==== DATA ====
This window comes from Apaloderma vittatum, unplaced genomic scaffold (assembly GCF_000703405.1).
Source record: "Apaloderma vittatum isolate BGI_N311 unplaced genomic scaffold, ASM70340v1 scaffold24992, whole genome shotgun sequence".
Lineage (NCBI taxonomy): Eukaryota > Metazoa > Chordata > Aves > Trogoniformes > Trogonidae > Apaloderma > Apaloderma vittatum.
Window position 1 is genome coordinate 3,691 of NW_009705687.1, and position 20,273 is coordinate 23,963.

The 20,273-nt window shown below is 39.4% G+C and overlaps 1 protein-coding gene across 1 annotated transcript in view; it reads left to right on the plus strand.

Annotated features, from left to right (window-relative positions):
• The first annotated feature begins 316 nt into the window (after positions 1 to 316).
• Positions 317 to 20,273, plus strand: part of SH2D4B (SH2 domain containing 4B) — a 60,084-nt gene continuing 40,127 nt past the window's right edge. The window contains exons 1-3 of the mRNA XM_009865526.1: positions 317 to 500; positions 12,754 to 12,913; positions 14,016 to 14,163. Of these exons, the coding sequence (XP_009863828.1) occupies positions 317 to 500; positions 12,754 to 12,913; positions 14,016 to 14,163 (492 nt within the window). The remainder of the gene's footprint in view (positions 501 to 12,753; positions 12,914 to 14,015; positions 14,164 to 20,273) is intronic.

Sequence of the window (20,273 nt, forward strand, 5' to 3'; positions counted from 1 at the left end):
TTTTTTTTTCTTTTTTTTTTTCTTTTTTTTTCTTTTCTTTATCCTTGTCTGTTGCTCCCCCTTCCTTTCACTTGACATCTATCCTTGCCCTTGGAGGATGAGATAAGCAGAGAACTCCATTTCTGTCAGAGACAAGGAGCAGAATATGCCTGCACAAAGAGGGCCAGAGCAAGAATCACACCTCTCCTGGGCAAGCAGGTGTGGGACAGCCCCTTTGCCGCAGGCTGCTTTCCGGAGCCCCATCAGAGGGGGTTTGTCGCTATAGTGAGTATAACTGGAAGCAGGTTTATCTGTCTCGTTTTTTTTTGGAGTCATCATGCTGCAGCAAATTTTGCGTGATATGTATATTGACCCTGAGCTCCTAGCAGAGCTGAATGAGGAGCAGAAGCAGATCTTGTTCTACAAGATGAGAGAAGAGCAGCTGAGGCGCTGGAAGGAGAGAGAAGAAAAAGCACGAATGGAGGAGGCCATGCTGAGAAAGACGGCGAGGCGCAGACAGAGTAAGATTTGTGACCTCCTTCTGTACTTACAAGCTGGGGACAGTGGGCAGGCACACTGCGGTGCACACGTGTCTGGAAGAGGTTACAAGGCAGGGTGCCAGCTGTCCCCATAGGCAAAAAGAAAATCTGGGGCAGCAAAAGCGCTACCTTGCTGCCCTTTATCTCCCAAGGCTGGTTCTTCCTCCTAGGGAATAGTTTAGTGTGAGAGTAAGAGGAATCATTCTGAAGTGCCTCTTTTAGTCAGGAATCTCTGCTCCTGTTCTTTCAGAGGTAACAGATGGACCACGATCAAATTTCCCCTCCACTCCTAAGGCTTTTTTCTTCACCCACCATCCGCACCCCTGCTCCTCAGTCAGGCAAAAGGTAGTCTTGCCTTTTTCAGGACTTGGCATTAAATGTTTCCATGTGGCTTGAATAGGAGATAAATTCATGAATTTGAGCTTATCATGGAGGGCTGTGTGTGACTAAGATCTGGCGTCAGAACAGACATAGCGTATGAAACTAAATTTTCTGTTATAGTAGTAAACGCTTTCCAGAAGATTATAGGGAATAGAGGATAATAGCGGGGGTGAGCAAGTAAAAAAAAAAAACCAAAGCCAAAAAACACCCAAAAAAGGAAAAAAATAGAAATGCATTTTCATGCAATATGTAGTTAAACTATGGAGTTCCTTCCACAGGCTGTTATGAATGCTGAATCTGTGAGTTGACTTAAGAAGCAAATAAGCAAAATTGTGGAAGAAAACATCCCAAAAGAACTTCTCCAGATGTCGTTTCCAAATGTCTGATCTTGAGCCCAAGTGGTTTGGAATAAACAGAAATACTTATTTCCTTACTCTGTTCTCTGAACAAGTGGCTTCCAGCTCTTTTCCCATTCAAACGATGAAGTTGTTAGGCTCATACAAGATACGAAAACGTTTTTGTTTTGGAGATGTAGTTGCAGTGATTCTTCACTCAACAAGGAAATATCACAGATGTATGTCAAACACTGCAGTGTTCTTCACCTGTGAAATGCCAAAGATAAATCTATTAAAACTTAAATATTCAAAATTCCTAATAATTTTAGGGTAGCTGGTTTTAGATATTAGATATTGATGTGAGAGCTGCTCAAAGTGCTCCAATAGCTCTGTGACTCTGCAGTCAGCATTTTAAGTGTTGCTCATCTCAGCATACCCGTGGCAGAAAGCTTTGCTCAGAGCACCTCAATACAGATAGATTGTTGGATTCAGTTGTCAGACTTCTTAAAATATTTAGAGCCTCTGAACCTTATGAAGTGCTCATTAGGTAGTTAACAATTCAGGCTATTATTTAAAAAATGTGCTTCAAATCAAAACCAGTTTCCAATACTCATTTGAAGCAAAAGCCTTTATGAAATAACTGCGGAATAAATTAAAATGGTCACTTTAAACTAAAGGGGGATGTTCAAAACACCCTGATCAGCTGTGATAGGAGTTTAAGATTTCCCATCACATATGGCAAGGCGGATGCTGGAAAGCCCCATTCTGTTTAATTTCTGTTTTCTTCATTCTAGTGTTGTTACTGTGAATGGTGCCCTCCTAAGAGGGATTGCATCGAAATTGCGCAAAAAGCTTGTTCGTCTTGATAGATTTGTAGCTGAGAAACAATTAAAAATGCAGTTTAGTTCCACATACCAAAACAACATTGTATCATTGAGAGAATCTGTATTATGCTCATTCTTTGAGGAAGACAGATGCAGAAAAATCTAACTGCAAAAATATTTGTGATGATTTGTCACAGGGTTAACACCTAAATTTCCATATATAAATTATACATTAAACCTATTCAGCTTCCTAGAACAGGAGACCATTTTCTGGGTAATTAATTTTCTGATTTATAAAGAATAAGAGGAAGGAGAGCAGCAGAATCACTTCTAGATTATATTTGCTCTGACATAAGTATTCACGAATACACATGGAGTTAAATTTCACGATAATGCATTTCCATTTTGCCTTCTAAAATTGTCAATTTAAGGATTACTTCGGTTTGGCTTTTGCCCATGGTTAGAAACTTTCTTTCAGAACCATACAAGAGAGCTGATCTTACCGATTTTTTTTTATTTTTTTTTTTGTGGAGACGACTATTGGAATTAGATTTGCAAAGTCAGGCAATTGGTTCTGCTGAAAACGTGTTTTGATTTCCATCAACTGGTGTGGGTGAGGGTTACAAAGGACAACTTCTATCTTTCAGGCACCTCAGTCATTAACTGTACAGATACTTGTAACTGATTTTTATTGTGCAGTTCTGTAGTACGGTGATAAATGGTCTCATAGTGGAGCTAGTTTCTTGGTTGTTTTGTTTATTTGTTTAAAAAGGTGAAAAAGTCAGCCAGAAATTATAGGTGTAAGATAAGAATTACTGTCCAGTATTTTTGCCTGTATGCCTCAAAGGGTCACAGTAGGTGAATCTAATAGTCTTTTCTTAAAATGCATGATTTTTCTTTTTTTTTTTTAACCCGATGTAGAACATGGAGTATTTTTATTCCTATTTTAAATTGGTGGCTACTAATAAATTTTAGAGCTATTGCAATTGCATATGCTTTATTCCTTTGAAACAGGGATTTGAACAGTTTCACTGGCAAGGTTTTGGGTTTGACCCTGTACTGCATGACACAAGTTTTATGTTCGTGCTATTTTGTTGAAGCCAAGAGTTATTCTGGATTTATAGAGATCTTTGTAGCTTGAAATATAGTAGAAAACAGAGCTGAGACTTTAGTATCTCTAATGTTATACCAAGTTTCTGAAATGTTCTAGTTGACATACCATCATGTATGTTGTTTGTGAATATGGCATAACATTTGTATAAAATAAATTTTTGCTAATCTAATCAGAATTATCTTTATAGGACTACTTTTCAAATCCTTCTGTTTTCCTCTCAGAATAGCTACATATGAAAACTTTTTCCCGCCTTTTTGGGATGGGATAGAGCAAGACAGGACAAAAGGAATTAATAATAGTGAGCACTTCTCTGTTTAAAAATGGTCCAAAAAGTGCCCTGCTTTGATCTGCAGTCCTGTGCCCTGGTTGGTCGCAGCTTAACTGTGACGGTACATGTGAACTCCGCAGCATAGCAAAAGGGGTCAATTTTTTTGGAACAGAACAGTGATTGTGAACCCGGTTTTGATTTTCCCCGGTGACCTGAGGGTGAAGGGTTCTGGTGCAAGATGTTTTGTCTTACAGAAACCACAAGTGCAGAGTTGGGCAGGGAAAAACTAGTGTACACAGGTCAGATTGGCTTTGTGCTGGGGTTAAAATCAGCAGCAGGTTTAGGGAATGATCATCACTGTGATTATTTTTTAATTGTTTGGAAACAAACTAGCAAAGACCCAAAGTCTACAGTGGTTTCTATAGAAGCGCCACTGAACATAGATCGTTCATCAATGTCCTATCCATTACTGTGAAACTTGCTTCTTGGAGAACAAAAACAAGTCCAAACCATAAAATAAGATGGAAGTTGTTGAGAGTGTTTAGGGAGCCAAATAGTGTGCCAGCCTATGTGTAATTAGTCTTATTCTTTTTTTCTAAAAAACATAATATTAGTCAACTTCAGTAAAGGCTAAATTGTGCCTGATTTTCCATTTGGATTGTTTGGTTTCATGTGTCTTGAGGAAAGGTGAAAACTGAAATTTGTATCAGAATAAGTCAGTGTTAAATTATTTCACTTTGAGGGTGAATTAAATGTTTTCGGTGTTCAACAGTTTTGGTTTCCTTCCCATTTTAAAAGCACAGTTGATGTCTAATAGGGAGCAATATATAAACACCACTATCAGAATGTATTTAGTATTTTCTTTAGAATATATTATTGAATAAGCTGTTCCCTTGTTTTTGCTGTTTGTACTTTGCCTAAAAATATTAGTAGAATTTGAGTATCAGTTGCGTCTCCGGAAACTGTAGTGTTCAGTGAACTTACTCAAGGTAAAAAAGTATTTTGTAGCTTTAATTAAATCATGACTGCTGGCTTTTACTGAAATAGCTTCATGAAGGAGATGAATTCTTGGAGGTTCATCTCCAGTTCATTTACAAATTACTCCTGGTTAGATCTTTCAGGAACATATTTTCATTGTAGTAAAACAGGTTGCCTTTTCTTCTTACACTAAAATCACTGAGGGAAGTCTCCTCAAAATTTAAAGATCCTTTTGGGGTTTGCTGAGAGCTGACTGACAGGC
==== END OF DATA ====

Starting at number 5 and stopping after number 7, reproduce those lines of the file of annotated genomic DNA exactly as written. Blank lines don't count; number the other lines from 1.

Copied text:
The 20,273-nt window shown below is 39.4% G+C and overlaps 1 protein-coding gene across 1 annotated transcript in view; it reads left to right on the plus strand.

Annotated features, from left to right (window-relative positions):
• The first annotated feature begins 316 nt into the window (after positions 1 to 316).